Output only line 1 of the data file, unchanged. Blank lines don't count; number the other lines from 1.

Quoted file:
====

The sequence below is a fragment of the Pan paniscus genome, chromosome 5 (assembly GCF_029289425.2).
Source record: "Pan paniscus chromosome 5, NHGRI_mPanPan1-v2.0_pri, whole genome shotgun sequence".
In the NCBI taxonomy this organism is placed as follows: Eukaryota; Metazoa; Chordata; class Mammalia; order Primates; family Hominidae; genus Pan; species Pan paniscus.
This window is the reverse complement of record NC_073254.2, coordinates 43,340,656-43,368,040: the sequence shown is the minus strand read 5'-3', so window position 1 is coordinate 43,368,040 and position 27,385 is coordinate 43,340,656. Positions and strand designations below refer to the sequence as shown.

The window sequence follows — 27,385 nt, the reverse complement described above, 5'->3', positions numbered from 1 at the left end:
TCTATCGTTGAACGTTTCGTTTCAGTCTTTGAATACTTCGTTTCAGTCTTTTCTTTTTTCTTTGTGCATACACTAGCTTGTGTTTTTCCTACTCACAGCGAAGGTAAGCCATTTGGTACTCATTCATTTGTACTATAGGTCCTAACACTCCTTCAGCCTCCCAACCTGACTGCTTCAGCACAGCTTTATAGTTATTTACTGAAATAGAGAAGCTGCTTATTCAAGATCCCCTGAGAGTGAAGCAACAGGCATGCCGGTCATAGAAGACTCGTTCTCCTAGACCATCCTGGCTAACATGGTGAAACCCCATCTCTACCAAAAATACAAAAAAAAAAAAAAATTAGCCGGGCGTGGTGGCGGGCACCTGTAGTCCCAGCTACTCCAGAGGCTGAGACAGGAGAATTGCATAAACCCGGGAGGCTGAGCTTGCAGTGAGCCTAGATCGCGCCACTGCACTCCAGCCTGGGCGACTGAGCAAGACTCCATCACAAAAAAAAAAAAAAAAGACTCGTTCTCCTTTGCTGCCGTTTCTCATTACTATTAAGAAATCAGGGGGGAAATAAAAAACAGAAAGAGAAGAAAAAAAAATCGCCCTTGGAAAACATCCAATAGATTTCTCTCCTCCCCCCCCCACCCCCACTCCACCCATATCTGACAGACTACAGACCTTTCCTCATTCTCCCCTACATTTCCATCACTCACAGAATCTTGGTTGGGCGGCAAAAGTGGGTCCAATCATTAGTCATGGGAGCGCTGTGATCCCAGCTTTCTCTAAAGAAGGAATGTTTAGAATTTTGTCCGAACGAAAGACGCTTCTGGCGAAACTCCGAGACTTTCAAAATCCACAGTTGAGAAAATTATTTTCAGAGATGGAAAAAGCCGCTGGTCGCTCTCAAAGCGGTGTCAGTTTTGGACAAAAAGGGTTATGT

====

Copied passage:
The sequence below is a fragment of the Pan paniscus genome, chromosome 5 (assembly GCF_029289425.2).